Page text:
Marketing Financial Forecasts

Topics

new products, forecasts, ATAR model, concept tests, strategy, perceptual maps, analysis


Review the activity below or download the PDF student worksheet

Student Worksheet: Marketing Financial Forecasts


Student Discussion Activity

In this mini case study, an accountant firm is trying to forecast the likely profit from a new software program that they plan to launch onto the market – but they have two quite different profit expectations – can you help them?

 

About the Firm and Their Accounting Software

A local accounting firm has called you in as a marketing consultant. Over recent years, they have developed an accounting software package.

Initially, this program was designed to assist them in their own tasks and activities. However, as they have continued to enhance and develop the software, they now believe that it is at a stage where they could sell it to small businesses.

Their direct competitors would be products like MYOB and Quicken. However, they recognize that they would also be indirectly competing against do-it-yourself spreadsheets and cheap bookkeepers.

The accounting firm has provided you with their view on how their products compare to these competitors.

 

Importance to customer

Our product MYOB Quicken DIY

Spreadsheets

Bookkeepers

Upfront cost

3 3 5 5 1

2

Ongoing cost

4 5 4 4 5

1

Support/advice

4 2 4 3 1

5

Detailed reports

2 5 4 4 1 3

Ease of use

5 4 5 4 2

4

Reliability 3 3 4 5 2

5

(Note: 5 = Excellent, 1 = poor)

 

Therefore, this table indicates that the product’s strengths are the low ongoing cost (as they plan to provide free upgrades) and the detailed reports that it can provide.

The main partner of the accounting firm, Steve Jennings, has a strong view on developing non-labor dependent products. According to Mr. Jennings:

“In reality, our income is limited by hours. We only have so many billable hours in a day, so our income has a natural ceiling. That’s why we are looking at additional products we can sell to our existing clients and attract new clients as well. This would be anything from software, to books, to even things like home loans and insurance products.”

However, one of the junior partners (Julie Panacini) had just finished her MBA (specializing in strategy) and she expressed more concerns, especially as she had been selected to help develop and launch the product. Her view was:

“Diversifying away from your core skills is always risky. We have a great reputation as being reliable, trustworthy, and experts in our field. I have concerns about competing in the software market. It’s not a market that we know much about.

Also, Steve has just nominated five of us to work on the product’s launch. While we each have our list of tasks to complete, there’s no regular meetings planned, and we still have to do our normal jobs. That’s a big ask!”

There was also disagreement on the project’s financial viability. While both Steve and Julie had used the ATAR model (A = awareness, T = trial, A = availability, R = repeat) as the basis for their financial calculations, they had reached different profit outcomes, as shown in the following table:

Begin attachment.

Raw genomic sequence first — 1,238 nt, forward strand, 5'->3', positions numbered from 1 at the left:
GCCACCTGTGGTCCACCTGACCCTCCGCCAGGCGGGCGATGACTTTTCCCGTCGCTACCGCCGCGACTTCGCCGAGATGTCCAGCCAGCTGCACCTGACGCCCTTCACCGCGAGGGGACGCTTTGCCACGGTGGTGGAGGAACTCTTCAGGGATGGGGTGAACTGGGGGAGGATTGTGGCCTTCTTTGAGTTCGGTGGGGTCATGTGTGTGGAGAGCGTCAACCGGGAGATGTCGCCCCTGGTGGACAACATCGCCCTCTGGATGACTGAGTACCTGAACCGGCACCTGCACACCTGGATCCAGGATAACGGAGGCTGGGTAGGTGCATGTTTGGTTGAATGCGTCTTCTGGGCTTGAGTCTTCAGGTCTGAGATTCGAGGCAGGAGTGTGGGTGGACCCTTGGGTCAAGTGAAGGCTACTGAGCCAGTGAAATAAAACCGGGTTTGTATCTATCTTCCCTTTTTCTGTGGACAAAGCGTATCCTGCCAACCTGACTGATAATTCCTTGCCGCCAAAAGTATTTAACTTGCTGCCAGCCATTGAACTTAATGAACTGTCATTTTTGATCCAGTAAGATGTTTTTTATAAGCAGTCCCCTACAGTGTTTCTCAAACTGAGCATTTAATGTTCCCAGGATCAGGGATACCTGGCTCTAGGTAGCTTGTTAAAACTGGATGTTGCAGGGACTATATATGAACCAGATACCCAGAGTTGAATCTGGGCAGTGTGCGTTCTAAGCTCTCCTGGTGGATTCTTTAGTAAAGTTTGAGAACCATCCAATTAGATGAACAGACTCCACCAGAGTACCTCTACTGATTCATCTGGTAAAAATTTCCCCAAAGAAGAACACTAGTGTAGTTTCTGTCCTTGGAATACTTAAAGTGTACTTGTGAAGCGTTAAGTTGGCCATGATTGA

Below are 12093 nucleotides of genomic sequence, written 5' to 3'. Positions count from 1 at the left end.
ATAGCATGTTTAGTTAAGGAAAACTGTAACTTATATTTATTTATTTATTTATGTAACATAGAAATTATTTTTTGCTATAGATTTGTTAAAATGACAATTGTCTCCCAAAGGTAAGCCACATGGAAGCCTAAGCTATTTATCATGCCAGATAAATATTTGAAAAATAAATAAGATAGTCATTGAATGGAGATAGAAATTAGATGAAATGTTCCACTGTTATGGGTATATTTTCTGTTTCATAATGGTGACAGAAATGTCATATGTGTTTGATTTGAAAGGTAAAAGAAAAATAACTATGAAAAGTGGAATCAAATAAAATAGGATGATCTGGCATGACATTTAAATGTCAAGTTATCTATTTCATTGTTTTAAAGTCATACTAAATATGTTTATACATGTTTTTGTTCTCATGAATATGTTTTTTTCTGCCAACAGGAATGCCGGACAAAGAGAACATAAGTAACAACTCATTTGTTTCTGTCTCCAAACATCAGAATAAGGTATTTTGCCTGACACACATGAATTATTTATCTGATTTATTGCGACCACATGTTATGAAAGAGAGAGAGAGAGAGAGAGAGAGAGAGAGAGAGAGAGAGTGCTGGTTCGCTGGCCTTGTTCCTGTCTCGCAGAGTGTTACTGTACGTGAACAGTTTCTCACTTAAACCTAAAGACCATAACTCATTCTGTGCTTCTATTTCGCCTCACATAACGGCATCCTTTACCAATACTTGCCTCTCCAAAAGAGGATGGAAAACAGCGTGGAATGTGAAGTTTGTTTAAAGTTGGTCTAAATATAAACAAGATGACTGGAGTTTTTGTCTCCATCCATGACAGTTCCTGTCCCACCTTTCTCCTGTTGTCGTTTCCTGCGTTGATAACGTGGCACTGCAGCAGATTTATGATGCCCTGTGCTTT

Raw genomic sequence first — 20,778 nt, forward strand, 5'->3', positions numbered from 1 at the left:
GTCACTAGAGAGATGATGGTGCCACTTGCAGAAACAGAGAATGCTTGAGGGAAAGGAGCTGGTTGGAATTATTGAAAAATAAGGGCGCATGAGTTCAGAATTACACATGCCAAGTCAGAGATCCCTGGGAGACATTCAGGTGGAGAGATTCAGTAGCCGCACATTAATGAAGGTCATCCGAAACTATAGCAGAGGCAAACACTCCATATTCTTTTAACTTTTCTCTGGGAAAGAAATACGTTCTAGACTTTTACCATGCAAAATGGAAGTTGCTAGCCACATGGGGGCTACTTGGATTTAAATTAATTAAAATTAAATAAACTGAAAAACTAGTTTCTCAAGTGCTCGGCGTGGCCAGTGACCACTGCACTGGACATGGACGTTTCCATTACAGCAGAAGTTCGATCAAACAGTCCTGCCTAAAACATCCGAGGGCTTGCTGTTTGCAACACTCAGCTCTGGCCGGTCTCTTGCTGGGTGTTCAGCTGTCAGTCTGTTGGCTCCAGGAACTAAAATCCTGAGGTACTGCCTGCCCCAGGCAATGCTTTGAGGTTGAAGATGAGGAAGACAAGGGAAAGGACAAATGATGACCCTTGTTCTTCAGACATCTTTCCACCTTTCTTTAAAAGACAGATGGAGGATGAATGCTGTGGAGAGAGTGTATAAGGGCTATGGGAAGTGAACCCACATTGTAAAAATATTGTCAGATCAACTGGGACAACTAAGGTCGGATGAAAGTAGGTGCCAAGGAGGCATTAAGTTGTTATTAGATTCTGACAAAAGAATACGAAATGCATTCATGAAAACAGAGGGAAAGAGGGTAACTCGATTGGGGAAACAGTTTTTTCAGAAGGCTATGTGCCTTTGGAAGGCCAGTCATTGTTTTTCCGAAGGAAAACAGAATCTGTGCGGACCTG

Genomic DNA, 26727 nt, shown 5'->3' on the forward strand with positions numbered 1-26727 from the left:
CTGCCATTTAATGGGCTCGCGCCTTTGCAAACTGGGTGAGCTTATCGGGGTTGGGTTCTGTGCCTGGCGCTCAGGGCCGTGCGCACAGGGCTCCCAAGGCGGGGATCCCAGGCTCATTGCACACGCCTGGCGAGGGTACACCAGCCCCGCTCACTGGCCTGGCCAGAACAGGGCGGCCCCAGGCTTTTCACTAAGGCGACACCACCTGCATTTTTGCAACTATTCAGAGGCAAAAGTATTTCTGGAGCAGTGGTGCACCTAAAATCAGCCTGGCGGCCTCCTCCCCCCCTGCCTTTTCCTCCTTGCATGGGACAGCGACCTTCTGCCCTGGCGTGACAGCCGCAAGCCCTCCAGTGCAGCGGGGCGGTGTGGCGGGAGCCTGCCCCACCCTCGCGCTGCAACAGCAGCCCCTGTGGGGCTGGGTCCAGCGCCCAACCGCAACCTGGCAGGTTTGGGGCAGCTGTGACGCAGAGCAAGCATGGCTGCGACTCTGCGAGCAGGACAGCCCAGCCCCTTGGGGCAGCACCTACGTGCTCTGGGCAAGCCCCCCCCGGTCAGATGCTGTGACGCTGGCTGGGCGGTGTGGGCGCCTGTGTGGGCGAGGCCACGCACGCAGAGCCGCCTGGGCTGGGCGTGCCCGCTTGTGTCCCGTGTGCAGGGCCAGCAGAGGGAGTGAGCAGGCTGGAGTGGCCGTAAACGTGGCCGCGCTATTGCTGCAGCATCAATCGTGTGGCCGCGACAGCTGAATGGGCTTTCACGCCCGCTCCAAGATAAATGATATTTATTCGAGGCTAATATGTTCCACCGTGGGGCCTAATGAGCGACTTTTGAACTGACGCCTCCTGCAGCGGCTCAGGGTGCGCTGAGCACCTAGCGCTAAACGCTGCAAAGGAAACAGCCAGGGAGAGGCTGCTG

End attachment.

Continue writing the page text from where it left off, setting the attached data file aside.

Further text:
Metric

Steve Julie
Number of Buying Units 1,000,000

Businesses in the market

2,000

Existing clients

Awareness 20%

Should be able generate free publicity

100%

Through their client newsletters

Trial 60%

Based on concept test results below

60%

Based on concept test results below

Availability 50%

The product is so good that it should be able to get into Officeworks

100%

As we will sell direct to our clients

Repeat Not applicable, as we will provide free upgrades

75%

Don’t provide free upgrades, instead, sell a new version every three years

No. of annual purchases 1

Initial purchase only

1/3

New version every three years

Profit margin per unit $100

Retailers sells for $125

$125

As we sell direct

TOTAL PROFIT $6m in first year

Then costs us $600,000 every 2 years in free upgrades – will stop after 2 upgrades

Therefore: total profit of $4.8m for the project (of four years)

$150,000 in first year

Then $37,500pa in upgrades

Therefore: total profit of $300,000 for the first four years of the project

 

Concept test results – asked of existing customers

  • Definitely would buy the software = 15%
  • Probably would buy the software = 45%
  • Top 2-boxes = 60%
  • Probably not buy the software = 30%
  • Definitely not buy the software = 10%

Student Discussion Questions

  1. Looking at the competitor table, do you agree that their product’s strengths are the low ongoing cost and the detailed reports that it can provide?
  2. Still looking at this table, can you construct a perceptual map that might be helpful?
  3. The ATAR model provided differs significantly, which one do you think is more realistic? Go through the numbers and highlight whether the number is ‘roughly OK’ or ‘well out’.
  4. While they have interpreted the concept test results in the same manner, do you think they have done so correctly?
  5. From the general information in the ATAR model, do Steve and Julie assume a different launch program? What do they each have in mind?
  6. Would you advise them to ‘proceed’ or ‘stop’ the development of this product? If stop, why? If proceed, under what conditions should they do so?
  7. What advice would you give them on how to improve their new product development process in the future?

Related Activities

Price Calculation: Target Profit Pricing

A Real Increase in Profitability?

Financially-driven Marketing Strategy

External Information

How the ATAR Forecasting Model Works